Wendy and Lucy is an independent movie, without a music score, filled with wind and wandering and a woman just barely hanging on to hope. It is about a woman who is homeless, hopefully temporarily, looking to go from Indiana to Alaska for work, only to get stuck in Portland when her car doesn’t start, and then her troubles begin.
Where has this movie been all my life? Although this is fictional, I swear I know this woman and her situation with her dog, Lucy, has been repeated many times with people I know.
Below is a full synopsis of the movie. If you are planning on seeing it (and haven't yet), please skip the next two paragraphs:
Wendy enters “Willamette” (really Portland) at night and gets information from some young hobos which confirms her thoughts about going to Alaska for work. She spends the night in a Walgreen’s parking lot, and the security guard tells her she can’t sleep there in the morning. At that time, she finds that her car won’t start, and the garage down the street isn’t open. She counts her money to find that she has barely enough to fix the car, but none for food. She goes into a local store and tries to shoplift some dog food for Lucy, her companion, only to be caught. She is arrested, and Lucy is left tied up in front of the store. Wendy spends half the day at the police station, and when she returns Lucy is gone. She is frantic and begins to call for Lucy around the neighborhood. The security guard tells her about the pound a fair walk away. The next morning Wendy goes to the pound, but no Lucy—they tell her to keep calling. Wendy is told then that the repair of the car would be at least 250 dollars, including towing the car for 50 dollars down a couple blocks.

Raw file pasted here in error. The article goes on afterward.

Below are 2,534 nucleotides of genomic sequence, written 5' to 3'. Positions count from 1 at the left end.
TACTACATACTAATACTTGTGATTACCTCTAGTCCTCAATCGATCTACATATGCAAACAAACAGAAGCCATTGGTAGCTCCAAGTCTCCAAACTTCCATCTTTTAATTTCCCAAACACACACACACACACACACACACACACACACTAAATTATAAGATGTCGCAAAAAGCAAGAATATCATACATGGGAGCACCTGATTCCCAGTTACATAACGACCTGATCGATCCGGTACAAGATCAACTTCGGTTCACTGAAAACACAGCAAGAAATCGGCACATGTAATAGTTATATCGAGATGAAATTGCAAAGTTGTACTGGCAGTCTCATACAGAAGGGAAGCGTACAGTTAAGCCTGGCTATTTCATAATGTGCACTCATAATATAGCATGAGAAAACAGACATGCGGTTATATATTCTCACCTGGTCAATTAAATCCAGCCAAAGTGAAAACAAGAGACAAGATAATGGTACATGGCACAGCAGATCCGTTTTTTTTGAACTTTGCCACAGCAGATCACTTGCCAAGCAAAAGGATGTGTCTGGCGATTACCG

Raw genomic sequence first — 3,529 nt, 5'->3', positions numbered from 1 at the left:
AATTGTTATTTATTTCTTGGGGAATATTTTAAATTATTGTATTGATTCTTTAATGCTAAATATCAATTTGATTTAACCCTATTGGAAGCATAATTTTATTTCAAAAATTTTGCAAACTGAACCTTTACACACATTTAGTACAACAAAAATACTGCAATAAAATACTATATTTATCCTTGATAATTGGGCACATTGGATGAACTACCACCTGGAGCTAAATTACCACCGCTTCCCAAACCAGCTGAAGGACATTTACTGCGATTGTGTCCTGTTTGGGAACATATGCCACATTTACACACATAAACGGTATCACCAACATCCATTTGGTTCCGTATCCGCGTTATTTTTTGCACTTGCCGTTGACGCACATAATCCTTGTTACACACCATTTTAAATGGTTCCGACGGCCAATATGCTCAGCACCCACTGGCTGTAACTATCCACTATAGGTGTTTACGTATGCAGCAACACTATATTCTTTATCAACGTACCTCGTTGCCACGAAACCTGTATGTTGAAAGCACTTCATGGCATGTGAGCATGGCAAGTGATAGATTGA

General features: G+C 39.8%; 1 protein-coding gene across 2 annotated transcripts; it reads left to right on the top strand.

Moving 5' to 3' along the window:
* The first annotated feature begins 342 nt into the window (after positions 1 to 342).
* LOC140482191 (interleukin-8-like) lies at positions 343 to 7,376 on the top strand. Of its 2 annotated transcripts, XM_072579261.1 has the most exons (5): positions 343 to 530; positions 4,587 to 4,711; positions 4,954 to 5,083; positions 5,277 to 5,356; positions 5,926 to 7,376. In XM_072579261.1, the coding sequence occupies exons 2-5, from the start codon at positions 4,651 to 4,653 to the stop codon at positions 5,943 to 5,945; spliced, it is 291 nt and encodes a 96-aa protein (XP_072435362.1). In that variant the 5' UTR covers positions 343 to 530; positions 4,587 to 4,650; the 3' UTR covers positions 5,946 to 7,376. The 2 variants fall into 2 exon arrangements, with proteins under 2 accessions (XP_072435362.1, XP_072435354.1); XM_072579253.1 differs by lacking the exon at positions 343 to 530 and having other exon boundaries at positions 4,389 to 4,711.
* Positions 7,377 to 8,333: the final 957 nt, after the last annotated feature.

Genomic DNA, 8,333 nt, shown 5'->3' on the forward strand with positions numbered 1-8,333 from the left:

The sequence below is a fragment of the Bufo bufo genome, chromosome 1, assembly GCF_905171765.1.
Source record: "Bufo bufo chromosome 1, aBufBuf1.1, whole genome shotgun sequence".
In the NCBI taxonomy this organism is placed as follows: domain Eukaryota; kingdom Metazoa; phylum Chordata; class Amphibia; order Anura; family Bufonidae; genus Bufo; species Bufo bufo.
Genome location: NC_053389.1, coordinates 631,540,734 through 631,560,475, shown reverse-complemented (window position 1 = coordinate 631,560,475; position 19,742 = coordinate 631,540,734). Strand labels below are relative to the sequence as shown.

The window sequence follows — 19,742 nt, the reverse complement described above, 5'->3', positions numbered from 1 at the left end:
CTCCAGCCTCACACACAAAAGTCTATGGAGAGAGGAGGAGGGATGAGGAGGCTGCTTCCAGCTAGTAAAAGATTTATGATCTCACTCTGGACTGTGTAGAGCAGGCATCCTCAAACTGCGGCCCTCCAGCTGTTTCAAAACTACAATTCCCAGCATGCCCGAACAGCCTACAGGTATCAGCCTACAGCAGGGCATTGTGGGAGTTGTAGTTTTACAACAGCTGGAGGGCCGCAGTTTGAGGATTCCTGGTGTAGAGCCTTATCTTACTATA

After using the security guard’s cell phone to call the pound, Wendy spends the night in a nearby woods. In the middle of the night, an older crazy man goes through her pack and begins talking to her. He goes away, but her fear of being attacked causes her to run off and stay awake the rest of the night. The next morning, in front of Walgreen’s the security guard tells her that the pound called. She checks, and the pound says that someone called with a description of a dog that matches hers. They give her the address. The security guard insists upon giving her money and puts it in her hand—it is seven dollars. She stops by the garage and they tell her that her engine is shot, it would cost $2000 dollars to repair. Then she goes to see Lucy, who is overjoyed to see her. Wendy plays catch with her for a bit and she says, “This is a nice yard. I’m sorry, Lucy, but I can’t fix the car!” Wendy leaves Lucy and hops a train to Alaska.
This is a very personal movie. Not only was much of this movie filmed in places where I have lived, but it is a story that I have experienced through others many times. My family and I have been homeless, “couchsurfing”, in the past, but we have been serving and helping the homeless in Portland for 15 years. I have met many people just like Wendy, in even worse situations—no car, no money, looking for work, but stuck in a strange town that has no work for them.